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The Science Behind Giving

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Psychiatrist Michael Yasinski M.D. discusses the physiological effects of giving.

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As Christmas nears, the old adage—“It’s better to give than receive”—enters many people’s minds. Why do some people give more than others? Where did this old saying come from? The idea that giving is indeed better than receiving makes a lot more sense if you conceptualize giving from a physiological and biochemical, religious and even evolutionary perspective. In essence, there is a scientific rational for why giving truly does feel better than receiving.     

The act of giving produces varying degrees of euphoria and a sense of well-being. The feelings are very similar to the high associated with using drugs or having sex, albeit with less intensity. This is true both from the subjective perception of people and objectively when measured by functional brain imaging. Studies show the “pleasure center” of the brain, called the nucleus accumbens, is strongly activated by giving to others. The activation of this brain area is flooded with dopamine, which is exactly what happens with drugs or sex.

In fact, some people are born with a stronger desire to give than others. Genetic differences associated with biochemical properties of the nucleus accumbens’ reward circuitry influence the motivation to be a giver. Certain genes enable some people to experience more pleasure from the act of giving by increasing the sensitivities of these reward pathways. These people are much more likely to be givers than people without the specific gene configuration.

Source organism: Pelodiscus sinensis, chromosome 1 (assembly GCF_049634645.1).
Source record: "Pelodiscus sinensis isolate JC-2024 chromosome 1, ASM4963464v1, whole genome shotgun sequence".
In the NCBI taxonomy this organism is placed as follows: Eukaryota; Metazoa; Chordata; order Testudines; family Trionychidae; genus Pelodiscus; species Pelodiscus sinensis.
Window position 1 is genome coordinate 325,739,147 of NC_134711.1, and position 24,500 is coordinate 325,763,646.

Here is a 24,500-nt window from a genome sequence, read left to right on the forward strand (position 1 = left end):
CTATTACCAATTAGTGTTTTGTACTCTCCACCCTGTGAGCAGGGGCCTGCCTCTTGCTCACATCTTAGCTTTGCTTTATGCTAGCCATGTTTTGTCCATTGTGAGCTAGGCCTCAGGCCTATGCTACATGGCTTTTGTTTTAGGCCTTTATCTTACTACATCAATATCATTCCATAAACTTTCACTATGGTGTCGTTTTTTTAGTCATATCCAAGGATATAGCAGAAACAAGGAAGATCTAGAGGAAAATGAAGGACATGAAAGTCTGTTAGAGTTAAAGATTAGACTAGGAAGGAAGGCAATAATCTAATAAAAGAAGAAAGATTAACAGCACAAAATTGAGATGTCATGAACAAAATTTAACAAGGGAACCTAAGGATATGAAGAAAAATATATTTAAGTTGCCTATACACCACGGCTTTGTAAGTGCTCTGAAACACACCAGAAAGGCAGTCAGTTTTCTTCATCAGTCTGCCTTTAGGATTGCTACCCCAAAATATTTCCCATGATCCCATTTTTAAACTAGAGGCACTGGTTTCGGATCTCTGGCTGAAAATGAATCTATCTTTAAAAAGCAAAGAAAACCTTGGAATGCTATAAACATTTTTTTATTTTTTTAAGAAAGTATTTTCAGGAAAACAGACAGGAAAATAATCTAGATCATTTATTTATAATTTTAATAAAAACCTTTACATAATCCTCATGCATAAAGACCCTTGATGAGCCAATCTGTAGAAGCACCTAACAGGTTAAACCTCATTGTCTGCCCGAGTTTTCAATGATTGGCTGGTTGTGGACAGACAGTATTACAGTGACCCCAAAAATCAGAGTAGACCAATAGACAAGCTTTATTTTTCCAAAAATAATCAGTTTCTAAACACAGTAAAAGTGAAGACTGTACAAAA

The ability to give also can be explained from an evolutionary perspective. From birth, mothers nurture and essentially “give” to their baby by feeding and caring for them. The closer the mother-infant bond is, the more likely the baby will develop normally. Normal emotional and physical development are key to all species from the perspective of evolutionary fitness.

Even from a medical perspective, a wide range of illnesses like multiple sclerosis, as well as psychiatric illnesses including severe depression, can drastically improve when giving becomes part of life. In addition to the biochemical pathways involved in healing illness, the fact that giving focuses the mind on others rather than yourself also contributes to the power of its healing.

Various religions also deem giving of key importance. For example, the Buddhist teaching of the Ten Perfections lists giving as No. 1. Christianity also promotes the act of giving throughout the bible.

So during this holiday season, consider that there are even more reasons to reach out and give gifts, time or love to others. It will not only bring them joy but will focus your mind away from your own problems and will physiologically make you feel great.

TO LEARN MORE
Yasinski Psychiatry
www.yasinskipsychiatry.com